I found a very weird thing with the Sparkletts water in the fish tank. It somehow interfered with the systems ability to deal with the ammonia, perhaps hindered the bacteria...just guessing. If there was an ammonia spike in the tank no matter how many water changes I did with Sparkletts (distilled or Spring water) it didn't help the ammonia spike. (I am assuming Sparkletts Spring water is heavily filtered...distilled is distilled) If I did a small water change with well water the ammonia was gone by the next day. Problem...there would then be well water in the tank. Do you know anyone that uses the RO filter with Goldfish? Any ammonia problems?
 

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I don't personally know anyone who uses RO filters with goldfish. RO filters are typically used with sensitive soft water species as well as with saltwater tanks.

I use two Aquclear 70's on my goldfish tank. They work like a charm. I forgo the carbon (although I don't think I'd suggest it for you) and add another sponge with a finer pore size. Those filters work wonders for me. My weekly water changes are 40% but that is for two reasons: I have to harden the water and I have live plants to keep down the nitrate. If my tap water weren't too soft and I didn't have the live plants I would probably do two 30% water changes weekly.

It might not be ammonia in the Sparkletts water; it could be a touch of chlorine. I've heard people say that some bottled water companies will add chlorine to help keep the water cleaner for longer.
 

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I have hard well water too and up until recently, I've had no issues with my tanks. A few weeks back I started losing healthy fish at the rate of about two every other day. Any water levels that I could test were perfect and the fish were great one day, gone the next.

Process of elimination left me with possibility of some type of heavy metal in the water. I always used Prime conditioner even though we have no chlorine but I switched to API Stress Coat which detoxifies heavy metals. I haven't lost a fish since then.

We're looking into buying a filter that will take care of the whole house but my concern is losing essential minerals. Sigh.....
 

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I have hard well water too and up until recently, I've had no issues with my tanks. A few weeks back I started losing healthy fish at the rate of about two every other day. Any water levels that I could test were perfect and the fish were great one day, gone the next.

Process of elimination left me with possibility of some type of heavy metal in the water. I always used Prime conditioner even though we have no chlorine but I switched to API Stress Coat which detoxifies heavy metals. I haven't lost a fish since then.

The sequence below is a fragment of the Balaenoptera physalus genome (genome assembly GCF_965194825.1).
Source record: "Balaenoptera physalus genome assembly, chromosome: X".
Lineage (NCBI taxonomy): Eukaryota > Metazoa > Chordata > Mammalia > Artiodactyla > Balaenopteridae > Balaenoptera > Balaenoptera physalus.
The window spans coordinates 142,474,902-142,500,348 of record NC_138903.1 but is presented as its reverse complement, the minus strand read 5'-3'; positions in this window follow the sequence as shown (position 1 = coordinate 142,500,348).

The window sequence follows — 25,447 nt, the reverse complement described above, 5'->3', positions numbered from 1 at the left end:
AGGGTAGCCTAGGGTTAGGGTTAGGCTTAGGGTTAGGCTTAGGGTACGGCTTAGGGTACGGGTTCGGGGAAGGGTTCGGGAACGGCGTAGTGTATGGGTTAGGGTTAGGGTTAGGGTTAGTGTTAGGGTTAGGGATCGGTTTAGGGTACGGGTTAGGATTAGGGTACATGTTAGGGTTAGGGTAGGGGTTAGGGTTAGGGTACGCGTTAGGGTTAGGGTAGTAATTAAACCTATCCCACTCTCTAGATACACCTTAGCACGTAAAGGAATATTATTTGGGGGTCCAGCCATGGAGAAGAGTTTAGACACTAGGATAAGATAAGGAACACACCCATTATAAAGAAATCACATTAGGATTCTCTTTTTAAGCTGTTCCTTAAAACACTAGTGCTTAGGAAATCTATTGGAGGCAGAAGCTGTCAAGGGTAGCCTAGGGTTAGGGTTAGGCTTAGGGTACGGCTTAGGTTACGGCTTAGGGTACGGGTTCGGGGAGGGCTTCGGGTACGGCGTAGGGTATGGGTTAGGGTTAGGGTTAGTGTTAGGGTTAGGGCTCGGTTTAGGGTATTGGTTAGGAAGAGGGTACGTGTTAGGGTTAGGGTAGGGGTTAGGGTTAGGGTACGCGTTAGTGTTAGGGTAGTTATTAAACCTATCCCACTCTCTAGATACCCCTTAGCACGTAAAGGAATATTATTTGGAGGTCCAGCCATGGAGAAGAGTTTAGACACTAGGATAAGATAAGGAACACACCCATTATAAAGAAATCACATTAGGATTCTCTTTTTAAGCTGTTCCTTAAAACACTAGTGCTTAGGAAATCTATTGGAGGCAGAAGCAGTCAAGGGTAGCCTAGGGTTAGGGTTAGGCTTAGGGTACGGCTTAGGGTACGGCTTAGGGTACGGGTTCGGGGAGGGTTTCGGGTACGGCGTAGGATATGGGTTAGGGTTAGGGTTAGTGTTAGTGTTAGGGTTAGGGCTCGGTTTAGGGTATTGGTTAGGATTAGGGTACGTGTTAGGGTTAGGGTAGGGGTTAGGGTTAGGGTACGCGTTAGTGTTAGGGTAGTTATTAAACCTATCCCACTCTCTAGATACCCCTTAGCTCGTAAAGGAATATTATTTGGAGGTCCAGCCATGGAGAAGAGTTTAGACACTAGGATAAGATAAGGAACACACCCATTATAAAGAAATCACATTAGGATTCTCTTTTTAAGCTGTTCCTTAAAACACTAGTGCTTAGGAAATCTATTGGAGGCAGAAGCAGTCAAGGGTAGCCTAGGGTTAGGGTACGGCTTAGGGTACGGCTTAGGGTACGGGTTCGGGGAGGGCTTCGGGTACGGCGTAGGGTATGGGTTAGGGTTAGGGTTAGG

We're looking into buying a filter that will take care of the whole house but my concern is losing essential minerals. Sigh.....
If you haven't already, i would get a well water sample tested by a lab to determine the substances in the water. It is odd that StressCoat worked while Prime didn't, as both detoxify heavy metals. But this assumes the levels are "normal" to start with, such as one would encounter in municipal water supplies. Seachem did say to me that Prime will not handle excessive heavy metals, as this is not generally encountered in municipal water. Also, the effective periode for Prime is 24-36 hours, after which it no longer detoxifies anythhing. I don't know, but I would have thought other conditioners would be similar in both respects.
 

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I used well water for 6 years without any issues. Just because it is a well does not mean it is hard water. Mine was moderately hard but could of been worse. Regardless of keeping fish or not you should test well water yearly if you use it for drinking. I never added anything to my well water, no dechlor or heavy metal binder. Never had a single problem. Even spawned german blue rams in it and lots of other fish. Also remember while some heavy metals are certainly toxic they are normally present in low levels in drinking water. Quiet a few heavy metals are also essential nutrients, but most of these are provided in fish food, like copper, zinc, iron, maganese, and cobalt. Only things we tested our well for regularly was bacteria, nitrate, and copper. It had 25ppm of nitrate but I never had a problem using it, my plants loved it.

My current tap drinking water is chlorinated town water and contains levels of Uranium, Radium, lead and arsenic. I use it for all my tanks and don't use any heavy metal binder. The radium is pretty close to the maximum allowed level. I also dose CSM+B which is a trace fertilizer containing copper, iron, zinc, manganese, and other elements on top of whatever levels are in my tap water.
 

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We also noticed that our laundry whites are coming out gray. This is a fairly recent observation as well. From the minimal amount of information I could muster about water well levels fluctuating, it could be a result of higher concentrations of metals due to the mild winter with no snowfall.
:dunno:

We're going to have the water re-tested as soon as we figure out if we can install a good system on our own of if we're going to have someone come out, test the water, and install it for us.